Arts This Weekend at the Movies
posted by February 2 at 14:25 PMon
In On Screen this week: Jonestown: The Life and Death of Peoples Temple, of Kool-Aid fame.
California Historical Society
This documentary, by the MacArthur Genius Stanley Nelson (The Murder of Emmett Till), will be broadcast on PBS in April, but I recommend seeing it now in fearsome, larger-than-life color. Making almost shocking use of archival materials (even the first moments of the Kool-Aid suicide/massacre were recorded on film), Jonestown doesn’t waste time psychoanalyzing the charisma-ridden sadist Jim Jones. It does, however, get deep inside his congregation, incorporating sympathetic interviews with those true believers (including his black adopted son) who managed to survive. I totally think this doc got robbed of an Academy Award nomination.
Less impressive is God Grew Tired of Us, an uncomfortably upbeat doc about the Lost Boys of Sudan. If you see it, go tonight at 7:30 pm at the Uptown: Santino Lual, of Pacific Northwest Magazine fame, will be answering questions about what life was like for those Lost Boys who were resettled in the Seattle area.
Anything beside docs? We also review The Italian (not good, says Charles Mudede), Half-Cocked (in which Ian Svenonius fulfills all your Chattanooga indie rock dreams)… and yet another doc: Darkon, about people who hit each other with fake swords in grassy parks in the DC metro area (Bradley Steinbacher uses the word “charming”).
Elsewhere: Noel Murray and Scott Tobias argue pointlessly about theater vs. DVDs. I find these debates far too general and vague. Iraq in Fragments was shot in DV and transferred to 35: Its powerful colors and expressive close-ups should absolutely be seen on the big screen. With the very-digital looking Caché, which did a lot to extend the possibilities of digital aesthetics, I could go either way. The rewind trick near the beginning would be more exciting and disruptive on your TV screen; the plot twist is more gripping in a packed theater. (Maybe it will eventually be seen as a movie that successfully straddled the two delivery systems.) Sadie Benning’s shorts should be seen on video, preferably in your bedroom. Tyler Perry movies should only be seen with a mostly black audience who will talk back to the screen. (Via The IFC Blog.)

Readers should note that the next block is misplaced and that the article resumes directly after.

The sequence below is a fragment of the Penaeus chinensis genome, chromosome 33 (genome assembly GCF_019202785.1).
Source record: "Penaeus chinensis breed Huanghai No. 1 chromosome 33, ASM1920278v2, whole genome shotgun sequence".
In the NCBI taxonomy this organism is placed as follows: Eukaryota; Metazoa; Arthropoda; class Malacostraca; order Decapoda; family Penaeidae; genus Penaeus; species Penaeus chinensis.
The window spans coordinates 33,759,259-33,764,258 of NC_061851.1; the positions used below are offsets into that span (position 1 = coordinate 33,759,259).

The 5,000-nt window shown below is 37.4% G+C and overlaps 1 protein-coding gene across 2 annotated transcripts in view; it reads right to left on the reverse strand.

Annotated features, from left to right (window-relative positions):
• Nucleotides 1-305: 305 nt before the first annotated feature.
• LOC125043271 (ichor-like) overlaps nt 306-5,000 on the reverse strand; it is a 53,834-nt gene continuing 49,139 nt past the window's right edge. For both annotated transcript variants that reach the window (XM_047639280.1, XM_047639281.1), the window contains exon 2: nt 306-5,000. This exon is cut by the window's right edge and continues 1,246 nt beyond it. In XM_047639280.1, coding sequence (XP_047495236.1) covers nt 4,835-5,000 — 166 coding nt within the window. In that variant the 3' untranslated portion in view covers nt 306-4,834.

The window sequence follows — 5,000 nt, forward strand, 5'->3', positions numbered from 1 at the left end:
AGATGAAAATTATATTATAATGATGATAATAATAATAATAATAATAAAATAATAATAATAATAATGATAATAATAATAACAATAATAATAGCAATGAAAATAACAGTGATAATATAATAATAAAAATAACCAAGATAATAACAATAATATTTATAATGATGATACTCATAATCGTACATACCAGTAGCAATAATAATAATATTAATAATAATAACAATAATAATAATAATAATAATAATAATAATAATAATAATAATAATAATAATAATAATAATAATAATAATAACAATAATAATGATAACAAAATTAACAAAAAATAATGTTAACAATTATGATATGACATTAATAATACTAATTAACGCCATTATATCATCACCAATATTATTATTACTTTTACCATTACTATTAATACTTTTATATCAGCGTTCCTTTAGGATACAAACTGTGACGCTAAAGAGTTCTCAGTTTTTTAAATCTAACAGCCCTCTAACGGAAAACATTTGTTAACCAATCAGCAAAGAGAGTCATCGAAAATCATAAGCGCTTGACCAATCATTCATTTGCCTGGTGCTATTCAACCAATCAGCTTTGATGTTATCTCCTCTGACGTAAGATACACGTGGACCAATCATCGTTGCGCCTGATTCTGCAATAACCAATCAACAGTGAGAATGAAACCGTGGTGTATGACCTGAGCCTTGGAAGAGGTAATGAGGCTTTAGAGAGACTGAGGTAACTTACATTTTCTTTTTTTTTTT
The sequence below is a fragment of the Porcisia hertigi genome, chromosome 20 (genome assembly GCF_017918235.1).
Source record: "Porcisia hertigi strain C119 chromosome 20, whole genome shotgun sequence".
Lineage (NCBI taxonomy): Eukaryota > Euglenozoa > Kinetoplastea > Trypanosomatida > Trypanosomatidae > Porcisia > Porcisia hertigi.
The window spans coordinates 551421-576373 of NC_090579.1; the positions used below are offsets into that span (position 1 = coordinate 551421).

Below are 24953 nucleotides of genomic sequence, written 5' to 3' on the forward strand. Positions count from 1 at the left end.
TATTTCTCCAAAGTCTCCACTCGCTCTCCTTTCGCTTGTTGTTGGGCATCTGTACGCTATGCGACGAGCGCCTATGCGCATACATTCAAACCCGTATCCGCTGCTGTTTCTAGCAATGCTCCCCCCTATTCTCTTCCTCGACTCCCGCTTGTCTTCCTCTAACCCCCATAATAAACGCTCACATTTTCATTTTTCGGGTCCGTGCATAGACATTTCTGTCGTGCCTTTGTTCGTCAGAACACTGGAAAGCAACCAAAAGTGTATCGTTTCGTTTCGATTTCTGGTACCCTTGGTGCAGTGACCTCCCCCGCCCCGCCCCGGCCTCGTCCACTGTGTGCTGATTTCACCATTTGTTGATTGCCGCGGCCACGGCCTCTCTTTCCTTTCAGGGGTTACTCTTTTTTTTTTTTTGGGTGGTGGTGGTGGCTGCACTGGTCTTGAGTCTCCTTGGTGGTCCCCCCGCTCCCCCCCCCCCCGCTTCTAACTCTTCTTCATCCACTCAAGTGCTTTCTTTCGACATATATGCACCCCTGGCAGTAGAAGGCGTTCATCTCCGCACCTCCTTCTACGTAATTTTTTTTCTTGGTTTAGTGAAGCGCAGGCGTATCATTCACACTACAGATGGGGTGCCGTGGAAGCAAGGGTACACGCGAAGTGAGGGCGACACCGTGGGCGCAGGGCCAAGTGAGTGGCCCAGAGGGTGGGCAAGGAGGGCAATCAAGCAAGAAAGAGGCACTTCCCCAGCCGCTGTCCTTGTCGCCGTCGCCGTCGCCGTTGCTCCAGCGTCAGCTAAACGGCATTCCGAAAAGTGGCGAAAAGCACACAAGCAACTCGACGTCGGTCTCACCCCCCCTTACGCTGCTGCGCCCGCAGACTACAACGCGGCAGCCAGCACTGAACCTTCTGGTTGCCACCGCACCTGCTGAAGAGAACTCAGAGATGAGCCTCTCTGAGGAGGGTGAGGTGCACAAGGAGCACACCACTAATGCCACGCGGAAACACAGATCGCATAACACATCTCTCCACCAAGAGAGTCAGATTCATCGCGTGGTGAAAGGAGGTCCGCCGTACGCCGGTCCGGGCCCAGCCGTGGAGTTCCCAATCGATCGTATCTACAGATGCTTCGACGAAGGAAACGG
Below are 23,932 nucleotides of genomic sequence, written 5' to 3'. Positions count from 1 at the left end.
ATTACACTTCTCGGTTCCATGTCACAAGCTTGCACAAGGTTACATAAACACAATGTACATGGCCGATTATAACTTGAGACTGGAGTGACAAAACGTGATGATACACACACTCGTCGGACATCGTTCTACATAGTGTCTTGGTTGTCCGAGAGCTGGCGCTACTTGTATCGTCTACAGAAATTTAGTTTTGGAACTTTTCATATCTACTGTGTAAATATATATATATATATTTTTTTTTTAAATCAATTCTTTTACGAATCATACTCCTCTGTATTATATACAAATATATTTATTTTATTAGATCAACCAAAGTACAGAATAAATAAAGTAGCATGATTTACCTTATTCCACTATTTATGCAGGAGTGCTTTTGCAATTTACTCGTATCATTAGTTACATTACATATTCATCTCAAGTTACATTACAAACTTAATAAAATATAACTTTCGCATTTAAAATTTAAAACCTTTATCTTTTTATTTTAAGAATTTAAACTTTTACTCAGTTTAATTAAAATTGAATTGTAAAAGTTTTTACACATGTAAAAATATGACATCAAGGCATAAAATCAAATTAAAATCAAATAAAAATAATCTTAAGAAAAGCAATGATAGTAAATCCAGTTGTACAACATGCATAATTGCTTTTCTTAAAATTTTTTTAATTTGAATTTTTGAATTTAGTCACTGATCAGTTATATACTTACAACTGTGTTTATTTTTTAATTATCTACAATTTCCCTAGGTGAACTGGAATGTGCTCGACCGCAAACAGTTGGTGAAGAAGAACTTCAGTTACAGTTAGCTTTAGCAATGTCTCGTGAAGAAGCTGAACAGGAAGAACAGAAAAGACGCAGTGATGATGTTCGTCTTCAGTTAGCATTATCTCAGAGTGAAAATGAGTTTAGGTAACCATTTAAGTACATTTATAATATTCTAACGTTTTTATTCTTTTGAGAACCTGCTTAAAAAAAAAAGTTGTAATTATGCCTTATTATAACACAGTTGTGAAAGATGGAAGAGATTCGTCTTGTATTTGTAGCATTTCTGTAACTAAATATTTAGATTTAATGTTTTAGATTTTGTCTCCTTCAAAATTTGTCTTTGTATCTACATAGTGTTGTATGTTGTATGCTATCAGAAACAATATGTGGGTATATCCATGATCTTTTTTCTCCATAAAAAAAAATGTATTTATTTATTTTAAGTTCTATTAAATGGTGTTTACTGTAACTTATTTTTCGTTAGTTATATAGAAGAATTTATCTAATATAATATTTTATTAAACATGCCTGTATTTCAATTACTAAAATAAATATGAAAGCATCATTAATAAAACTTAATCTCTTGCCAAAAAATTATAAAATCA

Also, a must-read piece on the theme “Robert Altman was a great pothead” (an affectionate tribute from the screenwriter for The Player). Complete with a discussion of the meaning of “white jazz.” (Via Green Cine Daily.)
Film Shorts can be found at Get Out!, The Stranger’s comprehensive search widget.